You see, the brave women who stood up to Novartis to bring that lawsuit helped more than themselves.  They helped the other women at Novartis, by getting the company to change. They helped other women working in the pharmaceutical industry, by sending a message to employers that discrimination will not be tolerated and that litigation can result in just and heavy penalties. And they helped the government, by holding a global corporation accountable to our federal civil rights laws.

Congress knew, when drafting the civil rights laws, that we could never expect the government to shoulder enforcement by itself. They created a system where individual Americans could stand up and act as private attorneys general—essentially privatizing, in part, the enforcement of equal opportunity. However, had last week’s Supreme Court decision in Dukes v. Walmart been the law of the land in 2010 when Novartis was decided, the brave plaintiffs in the case may not have been successful, and the changes at Novartis may never have happened.

For women workers in a post-Walmart world, it is undeniable that the scales are weighted more heavily in favor of corporations, scaling back the progress for which our mothers, grandmothers, and great grandmothers fought so valiantly. That sad fact does not relieve us of responsibility; instead, it simply means that we will all have to fight harder and with more determination than before.

On a day-to-day basis, this fight takes shape in advocating for yourselves in negotiating starting salaries, demanding rightful raises, and pushing aggressively for promotions. This fight takes shape in developing trusted coworkers who will help you benchmark your compensation and better understand the ladders to success. This fight takes shape in keeping detailed records of all of this and of your employers responses, good or bad, so that if the day comes when you or they need to get outside help, you’re ready. This fight takes shape in refusing to be silent when you or a coworker is underpaid, passed over for promotion, subjected to harassment, or disproportionately disciplined.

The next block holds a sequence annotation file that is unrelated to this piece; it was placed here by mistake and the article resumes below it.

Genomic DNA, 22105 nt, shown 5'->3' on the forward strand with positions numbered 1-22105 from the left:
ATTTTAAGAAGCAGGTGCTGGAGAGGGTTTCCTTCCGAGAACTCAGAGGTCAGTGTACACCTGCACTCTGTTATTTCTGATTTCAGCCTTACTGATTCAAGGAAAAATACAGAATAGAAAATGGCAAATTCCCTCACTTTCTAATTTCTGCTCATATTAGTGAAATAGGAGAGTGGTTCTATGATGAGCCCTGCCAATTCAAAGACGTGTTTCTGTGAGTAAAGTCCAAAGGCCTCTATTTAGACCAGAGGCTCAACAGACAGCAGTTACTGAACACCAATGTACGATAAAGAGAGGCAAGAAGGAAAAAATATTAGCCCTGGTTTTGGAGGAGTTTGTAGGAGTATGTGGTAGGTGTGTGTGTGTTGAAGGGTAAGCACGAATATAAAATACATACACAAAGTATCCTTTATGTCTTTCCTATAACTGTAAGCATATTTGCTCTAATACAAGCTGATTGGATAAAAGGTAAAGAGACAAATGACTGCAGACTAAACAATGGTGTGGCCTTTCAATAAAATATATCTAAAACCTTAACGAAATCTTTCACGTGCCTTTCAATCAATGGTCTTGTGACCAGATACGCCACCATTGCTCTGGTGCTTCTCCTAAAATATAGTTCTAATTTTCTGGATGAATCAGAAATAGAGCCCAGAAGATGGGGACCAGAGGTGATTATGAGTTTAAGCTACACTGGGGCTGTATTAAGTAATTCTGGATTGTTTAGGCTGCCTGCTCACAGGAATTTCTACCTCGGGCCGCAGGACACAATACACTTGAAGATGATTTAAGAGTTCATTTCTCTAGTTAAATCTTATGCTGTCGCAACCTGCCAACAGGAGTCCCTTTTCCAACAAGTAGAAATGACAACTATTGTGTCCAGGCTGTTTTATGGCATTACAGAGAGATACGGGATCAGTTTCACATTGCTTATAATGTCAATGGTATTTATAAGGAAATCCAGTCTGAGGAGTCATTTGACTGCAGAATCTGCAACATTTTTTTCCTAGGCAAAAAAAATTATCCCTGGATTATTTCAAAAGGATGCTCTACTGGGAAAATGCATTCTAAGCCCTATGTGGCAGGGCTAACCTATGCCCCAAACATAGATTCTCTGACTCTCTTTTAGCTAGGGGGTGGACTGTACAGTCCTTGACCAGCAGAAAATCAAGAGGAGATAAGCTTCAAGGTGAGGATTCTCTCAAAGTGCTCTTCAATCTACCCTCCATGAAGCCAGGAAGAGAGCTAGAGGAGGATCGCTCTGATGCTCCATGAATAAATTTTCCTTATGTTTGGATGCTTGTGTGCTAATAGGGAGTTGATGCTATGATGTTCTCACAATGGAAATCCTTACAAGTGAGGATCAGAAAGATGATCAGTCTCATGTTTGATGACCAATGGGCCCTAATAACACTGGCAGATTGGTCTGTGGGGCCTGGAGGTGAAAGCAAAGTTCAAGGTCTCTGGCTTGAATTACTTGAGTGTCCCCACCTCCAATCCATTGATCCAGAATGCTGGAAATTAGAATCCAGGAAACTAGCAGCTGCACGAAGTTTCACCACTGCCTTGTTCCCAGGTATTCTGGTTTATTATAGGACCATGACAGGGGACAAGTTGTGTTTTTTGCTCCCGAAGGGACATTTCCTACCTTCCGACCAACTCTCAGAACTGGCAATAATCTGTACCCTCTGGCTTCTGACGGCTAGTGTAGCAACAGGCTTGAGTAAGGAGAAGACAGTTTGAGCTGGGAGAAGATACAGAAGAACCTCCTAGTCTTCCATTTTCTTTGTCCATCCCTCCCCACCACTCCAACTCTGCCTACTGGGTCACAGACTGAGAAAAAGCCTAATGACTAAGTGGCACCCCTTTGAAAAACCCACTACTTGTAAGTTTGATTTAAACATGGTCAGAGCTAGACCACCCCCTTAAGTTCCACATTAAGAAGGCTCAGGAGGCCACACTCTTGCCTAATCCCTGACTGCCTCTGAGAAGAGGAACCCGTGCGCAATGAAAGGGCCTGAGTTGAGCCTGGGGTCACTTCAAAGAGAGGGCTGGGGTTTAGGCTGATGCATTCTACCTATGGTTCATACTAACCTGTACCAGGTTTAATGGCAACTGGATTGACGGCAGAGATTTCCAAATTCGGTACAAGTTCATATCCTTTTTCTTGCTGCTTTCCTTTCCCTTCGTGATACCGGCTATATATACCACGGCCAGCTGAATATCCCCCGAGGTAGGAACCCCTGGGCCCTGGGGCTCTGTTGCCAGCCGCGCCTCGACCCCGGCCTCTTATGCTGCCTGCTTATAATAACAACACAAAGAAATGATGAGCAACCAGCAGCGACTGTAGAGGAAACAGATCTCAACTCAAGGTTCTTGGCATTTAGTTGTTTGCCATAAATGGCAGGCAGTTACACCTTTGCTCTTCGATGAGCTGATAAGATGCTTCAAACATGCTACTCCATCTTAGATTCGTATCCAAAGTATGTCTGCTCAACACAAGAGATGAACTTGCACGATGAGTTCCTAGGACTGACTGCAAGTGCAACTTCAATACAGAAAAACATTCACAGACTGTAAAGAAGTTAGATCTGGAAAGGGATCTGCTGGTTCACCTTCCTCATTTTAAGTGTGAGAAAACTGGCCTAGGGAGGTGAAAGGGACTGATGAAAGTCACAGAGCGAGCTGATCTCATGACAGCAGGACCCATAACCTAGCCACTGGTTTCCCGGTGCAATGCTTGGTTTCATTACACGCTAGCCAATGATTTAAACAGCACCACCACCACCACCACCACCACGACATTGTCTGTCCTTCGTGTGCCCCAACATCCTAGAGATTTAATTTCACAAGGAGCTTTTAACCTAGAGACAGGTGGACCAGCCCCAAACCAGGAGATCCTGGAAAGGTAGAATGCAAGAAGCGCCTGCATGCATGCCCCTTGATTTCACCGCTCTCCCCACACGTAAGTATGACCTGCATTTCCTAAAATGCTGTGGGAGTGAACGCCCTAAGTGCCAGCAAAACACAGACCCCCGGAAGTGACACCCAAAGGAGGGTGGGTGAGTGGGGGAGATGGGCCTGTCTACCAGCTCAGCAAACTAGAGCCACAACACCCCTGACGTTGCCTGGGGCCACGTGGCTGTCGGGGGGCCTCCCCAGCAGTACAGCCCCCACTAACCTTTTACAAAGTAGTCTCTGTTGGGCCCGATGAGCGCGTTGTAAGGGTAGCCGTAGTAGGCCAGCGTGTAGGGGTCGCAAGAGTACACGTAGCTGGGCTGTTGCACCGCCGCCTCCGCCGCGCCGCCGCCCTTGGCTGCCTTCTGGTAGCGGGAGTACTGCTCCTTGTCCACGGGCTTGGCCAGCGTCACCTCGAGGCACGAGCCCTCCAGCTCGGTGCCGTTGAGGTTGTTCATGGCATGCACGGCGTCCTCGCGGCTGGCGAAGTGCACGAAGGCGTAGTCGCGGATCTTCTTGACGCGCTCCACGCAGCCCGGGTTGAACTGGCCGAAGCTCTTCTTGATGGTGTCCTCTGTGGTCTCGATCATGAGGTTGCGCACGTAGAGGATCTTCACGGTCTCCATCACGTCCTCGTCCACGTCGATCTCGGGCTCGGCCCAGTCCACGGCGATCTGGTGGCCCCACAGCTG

All of those things are necessary and good, but they are not enough. Women workers— indeed, all workers—in a post-Walmart world need to be proactive about this affront to our fundamental right to equal opportunity. Educate family and friends, write letters to your local paper, and contact your elected representatives to let them know you’re paying attention, you’re concerned, and you expect the Supreme Court’s over-reaching on behalf of corporations to be corrected.

Justice Scalia and the four other men of the majority got it wrong when they assumed that our world is a better place than it is, when they assumed that discrimination doesn’t happen anymore. They got it wrong when they decided that protecting corporations was more important than protecting individual Americans, be they men or women of any race. But the underlying faith in people wasn’t entirely misplaced. Every day, I work with men and women whose bravery to stand up for what is right inspires me. The moment now calls for the rest of us to also stand up to a Supreme Court that has gone too far.

Katherine M. Kimpel is a Partner of Sanford Wittels & Heisler, LLP, a national law firm with offices in Washington, D.C., New York, and California.  Ms. Kimpel received her law degree from Yale Law School in 2006. She served as class counsel in the Velez v. Novartis gender discrimination case and authored the amicus brief on behalf of the U.S. Women’s Chamber of Commerce in Dukes v. Walmart. Before joining Sanford Wittels & Heisler in 2007, Ms. Kimpel served as Special Counsel to Senator Russell Feingold on the Senate Judiciary Committee, where she handled criminal justice and other civil rights issues for the Senator.

Where’s My 20?

By Sara Manzano-Díaz, Director of the U.S. Department of Labor’s Women’s Bureau

This is a guest blog post on the important theme of Equal Pay Day. The struggle to gain equality in pay for women is ongoing, and affects women and their families.